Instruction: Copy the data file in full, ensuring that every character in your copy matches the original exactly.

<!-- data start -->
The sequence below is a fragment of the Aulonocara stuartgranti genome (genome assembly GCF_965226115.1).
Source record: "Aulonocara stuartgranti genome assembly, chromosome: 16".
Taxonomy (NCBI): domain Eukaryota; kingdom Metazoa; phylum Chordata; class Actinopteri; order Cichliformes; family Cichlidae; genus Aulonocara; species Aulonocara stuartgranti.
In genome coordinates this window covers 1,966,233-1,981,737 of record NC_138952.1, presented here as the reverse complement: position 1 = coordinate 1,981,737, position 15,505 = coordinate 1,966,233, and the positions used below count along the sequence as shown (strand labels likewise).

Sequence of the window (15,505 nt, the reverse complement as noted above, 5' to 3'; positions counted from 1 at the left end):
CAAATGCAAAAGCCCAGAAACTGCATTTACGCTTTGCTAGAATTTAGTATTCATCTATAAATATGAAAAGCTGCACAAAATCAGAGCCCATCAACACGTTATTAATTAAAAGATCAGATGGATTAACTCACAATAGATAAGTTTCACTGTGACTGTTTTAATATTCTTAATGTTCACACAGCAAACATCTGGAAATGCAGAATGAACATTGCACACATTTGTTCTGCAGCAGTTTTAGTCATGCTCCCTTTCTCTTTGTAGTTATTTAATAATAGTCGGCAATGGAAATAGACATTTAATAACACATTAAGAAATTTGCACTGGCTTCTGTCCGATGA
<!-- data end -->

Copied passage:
The sequence below is a fragment of the Aulonocara stuartgranti genome (genome assembly GCF_965226115.1).
Source record: "Aulonocara stuartgranti genome assembly, chromosome: 16".
Taxonomy (NCBI): domain Eukaryota; kingdom Metazoa; phylum Chordata; class Actinopteri; order Cichliformes; family Cichlidae; genus Aulonocara; species Aulonocara stuartgranti.
In genome coordinates this window covers 1,966,233-1,981,737 of record NC_138952.1, presented here as the reverse complement: position 1 = coordinate 1,981,737, position 15,505 = coordinate 1,966,233, and the positions used below count along the sequence as shown (strand labels likewise).

Sequence of the window (15,505 nt, the reverse complement as noted above, 5' to 3'; positions counted from 1 at the left end):
CAAATGCAAAAGCCCAGAAACTGCATTTACGCTTTGCTAGAATTTAGTATTCATCTATAAATATGAAAAGCTGCACAAAATCAGAGCCCATCAACACGTTATTAATTAAAAGATCAGATGGATTAACTCACAATAGATAAGTTTCACTGTGACTGTTTTAATATTCTTAATGTTCACACAGCAAACATCTGGAAATGCAGAATGAACATTGCACACATTTGTTCTGCAGCAGTTTTAGTCATGCTCCCTTTCTCTTTGTAGTTATTTAATAATAGTCGGCAATGGAAATAGACATTTAATAACACATTAAGAAATTTGCACTGGCTTCTGTCCGATGA